Creating a new reputation
Posted by Meg Bear on February 20, 2009
I was in a conference session last year about product offerings in the Talent space. When it came to the question of usability, someone in the audience asked why Oracle was not named as a leader. The speaker said (of course I’m quoting this from memory so I might not be exactly quoting):
Oracle is known for building complex applications that solve complex business problems, usability is not really their strength.
Ouch! That stings, and yet I have to acknowledge that a large part of this reputation was earned.
The thing about a reputation is, once earned, it is hard to change. Long after you have fixed the source of the reputation, you will still be working to repair the damage to the reputation itself.
As we look toward Fusion, we are determined to change our reputation. The tricky bit is, that we know there is no single fix to give us a reputation of stellar usability. A lot of the reasons that gave us a “complex” reputation still exist. We are required to solve business problems for the most complex businesses in the world. Our large customers, a huge advantage for us, often require complex solutions.
Each and every day, we have to work against the things that got us the reputation for lack-luster usability and learn better habits as part of the process. To keep us honest, and to gain the benefit from the wisdom of the crowds, I decided to come public. Here is what I think we need to do to win back the trust and reputation that we ought to have (based upon the level of investment we do in technology innovation).
To gain a reputation for outstanding usability we must
- Remember that there is a difference between usability and flashy UE. Quality usability allows me to do tasks efficiently, with a high degree of confidence I’ve done them correctly.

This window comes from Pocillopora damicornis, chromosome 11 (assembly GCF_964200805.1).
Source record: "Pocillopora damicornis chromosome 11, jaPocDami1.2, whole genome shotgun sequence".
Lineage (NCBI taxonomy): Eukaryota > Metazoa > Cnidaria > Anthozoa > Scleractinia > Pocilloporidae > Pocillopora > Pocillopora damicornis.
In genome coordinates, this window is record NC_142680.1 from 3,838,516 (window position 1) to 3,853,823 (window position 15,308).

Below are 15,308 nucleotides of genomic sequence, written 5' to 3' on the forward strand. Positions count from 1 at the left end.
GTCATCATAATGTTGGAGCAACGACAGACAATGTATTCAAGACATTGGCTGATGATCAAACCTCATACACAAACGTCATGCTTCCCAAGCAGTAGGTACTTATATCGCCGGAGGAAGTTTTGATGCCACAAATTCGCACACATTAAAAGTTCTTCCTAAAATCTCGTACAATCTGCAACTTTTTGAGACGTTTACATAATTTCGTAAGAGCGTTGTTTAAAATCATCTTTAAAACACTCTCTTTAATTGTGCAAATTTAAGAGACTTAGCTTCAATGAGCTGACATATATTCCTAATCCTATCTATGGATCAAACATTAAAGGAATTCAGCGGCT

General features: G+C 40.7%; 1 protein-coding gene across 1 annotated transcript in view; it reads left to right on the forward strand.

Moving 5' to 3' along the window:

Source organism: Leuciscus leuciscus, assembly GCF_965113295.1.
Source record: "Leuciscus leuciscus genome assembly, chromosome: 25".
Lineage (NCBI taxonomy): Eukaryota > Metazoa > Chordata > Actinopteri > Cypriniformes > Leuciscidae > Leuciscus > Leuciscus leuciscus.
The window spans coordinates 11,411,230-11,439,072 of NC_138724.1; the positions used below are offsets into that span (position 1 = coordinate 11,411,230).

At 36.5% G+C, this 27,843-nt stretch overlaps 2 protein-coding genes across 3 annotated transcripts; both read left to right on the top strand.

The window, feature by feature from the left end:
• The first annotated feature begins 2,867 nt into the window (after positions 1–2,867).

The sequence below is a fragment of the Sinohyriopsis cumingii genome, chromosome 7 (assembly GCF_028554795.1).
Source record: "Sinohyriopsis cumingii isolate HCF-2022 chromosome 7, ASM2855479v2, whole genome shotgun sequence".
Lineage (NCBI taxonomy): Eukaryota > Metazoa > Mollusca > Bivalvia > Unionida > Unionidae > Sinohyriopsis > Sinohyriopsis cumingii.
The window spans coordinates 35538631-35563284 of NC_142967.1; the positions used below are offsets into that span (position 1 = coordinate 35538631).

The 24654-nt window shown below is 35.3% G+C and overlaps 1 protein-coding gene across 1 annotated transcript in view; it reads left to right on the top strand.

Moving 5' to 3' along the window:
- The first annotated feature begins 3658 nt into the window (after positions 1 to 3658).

- While continuing to solve 100% of the business requirements, we need to be mindful of not putting the burden on the 95% of the users for the complexity needed by 5% .
- We must never think it acceptable to have a user experience be a direct reflection of a data model. User experience is about task completion and not at all about data storage*.
- We must be willing to question our assumptions and challenge our ideas to find the best solution for our customers.
- We must be willing to recognize that the “best” solution will change over time.
- We must use the wealth of data we capture, to provide better analysis and insight as part of the task itself. Reporting after the fact is not as good as analyzing in real time.
- We must work toward a mindset of continuous improvement, not just because the industry is growing, but because it is the right thing to do.
- We must help our customers get the benefit of the great technology we have to offer, not for the sake of itself, but for the value it can provide.
Please jump on the comments and tell me what I’ve missed. Our reputation is in your hands.
*Important to note, that as an employee of Oracle, I think data storage is VERY important and should be taken seriously 😉